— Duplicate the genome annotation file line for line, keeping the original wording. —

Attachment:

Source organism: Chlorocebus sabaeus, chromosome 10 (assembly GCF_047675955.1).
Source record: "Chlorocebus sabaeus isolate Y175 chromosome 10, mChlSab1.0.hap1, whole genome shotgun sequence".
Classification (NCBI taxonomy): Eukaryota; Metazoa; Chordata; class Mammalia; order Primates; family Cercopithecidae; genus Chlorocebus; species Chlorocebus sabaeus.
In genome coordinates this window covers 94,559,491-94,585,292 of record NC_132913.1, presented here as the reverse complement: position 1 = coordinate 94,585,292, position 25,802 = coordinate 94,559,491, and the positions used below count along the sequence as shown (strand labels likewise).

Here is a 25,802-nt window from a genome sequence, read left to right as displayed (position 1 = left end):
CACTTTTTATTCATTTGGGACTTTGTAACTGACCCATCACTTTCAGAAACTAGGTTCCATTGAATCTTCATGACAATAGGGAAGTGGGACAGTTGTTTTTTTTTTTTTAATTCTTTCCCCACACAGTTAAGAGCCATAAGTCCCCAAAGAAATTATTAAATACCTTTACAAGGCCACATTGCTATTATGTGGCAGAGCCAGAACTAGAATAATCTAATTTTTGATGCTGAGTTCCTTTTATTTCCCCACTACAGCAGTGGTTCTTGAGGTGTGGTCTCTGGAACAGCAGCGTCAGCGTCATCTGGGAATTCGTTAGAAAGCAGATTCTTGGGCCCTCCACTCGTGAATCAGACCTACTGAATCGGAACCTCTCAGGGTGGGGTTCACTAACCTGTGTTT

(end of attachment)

Source organism: Chlorocebus sabaeus, chromosome 10 (assembly GCF_047675955.1).
Source record: "Chlorocebus sabaeus isolate Y175 chromosome 10, mChlSab1.0.hap1, whole genome shotgun sequence".
Classification (NCBI taxonomy): Eukaryota; Metazoa; Chordata; class Mammalia; order Primates; family Cercopithecidae; genus Chlorocebus; species Chlorocebus sabaeus.
In genome coordinates this window covers 94,559,491-94,585,292 of record NC_132913.1, presented here as the reverse complement: position 1 = coordinate 94,585,292, position 25,802 = coordinate 94,559,491, and the positions used below count along the sequence as shown (strand labels likewise).

Here is a 25,802-nt window from a genome sequence, read left to right as displayed (position 1 = left end):
CACTTTTTATTCATTTGGGACTTTGTAACTGACCCATCACTTTCAGAAACTAGGTTCCATTGAATCTTCATGACAATAGGGAAGTGGGACAGTTGTTTTTTTTTTTTTAATTCTTTCCCCACACAGTTAAGAGCCATAAGTCCCCAAAGAAATTATTAAATACCTTTACAAGGCCACATTGCTATTATGTGGCAGAGCCAGAACTAGAATAATCTAATTTTTGATGCTGAGTTCCTTTTATTTCCCCACTACAGCAGTGGTTCTTGAGGTGTGGTCTCTGGAACAGCAGCGTCAGCGTCATCTGGGAATTCGTTAGAAAGCAGATTCTTGGGCCCTCCACTCGTGAATCAGACCTACTGAATCGGAACCTCTCAGGGTGGGGTTCACTAACCTGTGTTT